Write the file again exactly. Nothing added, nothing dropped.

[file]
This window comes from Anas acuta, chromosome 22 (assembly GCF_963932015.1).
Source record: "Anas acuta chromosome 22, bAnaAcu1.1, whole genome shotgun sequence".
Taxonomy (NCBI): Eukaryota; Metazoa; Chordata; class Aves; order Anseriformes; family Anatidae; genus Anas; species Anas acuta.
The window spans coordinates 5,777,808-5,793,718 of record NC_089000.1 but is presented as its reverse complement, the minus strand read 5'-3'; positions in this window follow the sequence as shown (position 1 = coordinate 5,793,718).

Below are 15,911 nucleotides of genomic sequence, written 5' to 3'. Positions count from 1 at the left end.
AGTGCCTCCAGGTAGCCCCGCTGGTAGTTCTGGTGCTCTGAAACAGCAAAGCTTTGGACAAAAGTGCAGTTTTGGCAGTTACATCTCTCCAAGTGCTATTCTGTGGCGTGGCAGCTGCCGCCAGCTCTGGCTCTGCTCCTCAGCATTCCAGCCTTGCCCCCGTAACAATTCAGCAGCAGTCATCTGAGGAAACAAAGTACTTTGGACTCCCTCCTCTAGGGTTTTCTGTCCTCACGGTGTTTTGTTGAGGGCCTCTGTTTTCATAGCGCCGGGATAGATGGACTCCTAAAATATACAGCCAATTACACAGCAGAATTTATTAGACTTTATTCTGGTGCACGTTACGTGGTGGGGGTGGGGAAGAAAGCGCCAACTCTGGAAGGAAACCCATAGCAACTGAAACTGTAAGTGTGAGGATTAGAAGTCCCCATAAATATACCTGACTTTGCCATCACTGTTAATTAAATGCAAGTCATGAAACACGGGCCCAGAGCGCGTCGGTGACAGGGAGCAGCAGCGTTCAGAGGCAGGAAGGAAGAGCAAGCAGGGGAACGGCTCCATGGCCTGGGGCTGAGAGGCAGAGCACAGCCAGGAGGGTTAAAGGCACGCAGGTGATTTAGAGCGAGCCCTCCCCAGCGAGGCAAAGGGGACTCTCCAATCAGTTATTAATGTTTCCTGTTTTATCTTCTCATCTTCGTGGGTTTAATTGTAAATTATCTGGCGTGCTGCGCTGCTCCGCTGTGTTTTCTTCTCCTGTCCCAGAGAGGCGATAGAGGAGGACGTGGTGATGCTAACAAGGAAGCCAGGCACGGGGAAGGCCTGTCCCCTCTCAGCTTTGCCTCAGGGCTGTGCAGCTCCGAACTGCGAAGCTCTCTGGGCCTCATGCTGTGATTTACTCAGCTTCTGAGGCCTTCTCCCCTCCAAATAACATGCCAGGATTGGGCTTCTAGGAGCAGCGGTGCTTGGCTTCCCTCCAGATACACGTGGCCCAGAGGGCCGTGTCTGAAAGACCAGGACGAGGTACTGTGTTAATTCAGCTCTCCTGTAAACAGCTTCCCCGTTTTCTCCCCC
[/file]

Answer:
This window comes from Anas acuta, chromosome 22 (assembly GCF_963932015.1).
Source record: "Anas acuta chromosome 22, bAnaAcu1.1, whole genome shotgun sequence".
Taxonomy (NCBI): Eukaryota; Metazoa; Chordata; class Aves; order Anseriformes; family Anatidae; genus Anas; species Anas acuta.
The window spans coordinates 5,777,808-5,793,718 of record NC_089000.1 but is presented as its reverse complement, the minus strand read 5'-3'; positions in this window follow the sequence as shown (position 1 = coordinate 5,793,718).

Below are 15,911 nucleotides of genomic sequence, written 5' to 3'. Positions count from 1 at the left end.
AGTGCCTCCAGGTAGCCCCGCTGGTAGTTCTGGTGCTCTGAAACAGCAAAGCTTTGGACAAAAGTGCAGTTTTGGCAGTTACATCTCTCCAAGTGCTATTCTGTGGCGTGGCAGCTGCCGCCAGCTCTGGCTCTGCTCCTCAGCATTCCAGCCTTGCCCCCGTAACAATTCAGCAGCAGTCATCTGAGGAAACAAAGTACTTTGGACTCCCTCCTCTAGGGTTTTCTGTCCTCACGGTGTTTTGTTGAGGGCCTCTGTTTTCATAGCGCCGGGATAGATGGACTCCTAAAATATACAGCCAATTACACAGCAGAATTTATTAGACTTTATTCTGGTGCACGTTACGTGGTGGGGGTGGGGAAGAAAGCGCCAACTCTGGAAGGAAACCCATAGCAACTGAAACTGTAAGTGTGAGGATTAGAAGTCCCCATAAATATACCTGACTTTGCCATCACTGTTAATTAAATGCAAGTCATGAAACACGGGCCCAGAGCGCGTCGGTGACAGGGAGCAGCAGCGTTCAGAGGCAGGAAGGAAGAGCAAGCAGGGGAACGGCTCCATGGCCTGGGGCTGAGAGGCAGAGCACAGCCAGGAGGGTTAAAGGCACGCAGGTGATTTAGAGCGAGCCCTCCCCAGCGAGGCAAAGGGGACTCTCCAATCAGTTATTAATGTTTCCTGTTTTATCTTCTCATCTTCGTGGGTTTAATTGTAAATTATCTGGCGTGCTGCGCTGCTCCGCTGTGTTTTCTTCTCCTGTCCCAGAGAGGCGATAGAGGAGGACGTGGTGATGCTAACAAGGAAGCCAGGCACGGGGAAGGCCTGTCCCCTCTCAGCTTTGCCTCAGGGCTGTGCAGCTCCGAACTGCGAAGCTCTCTGGGCCTCATGCTGTGATTTACTCAGCTTCTGAGGCCTTCTCCCCTCCAAATAACATGCCAGGATTGGGCTTCTAGGAGCAGCGGTGCTTGGCTTCCCTCCAGATACACGTGGCCCAGAGGGCCGTGTCTGAAAGACCAGGACGAGGTACTGTGTTAATTCAGCTCTCCTGTAAACAGCTTCCCCGTTTTCTCCCCC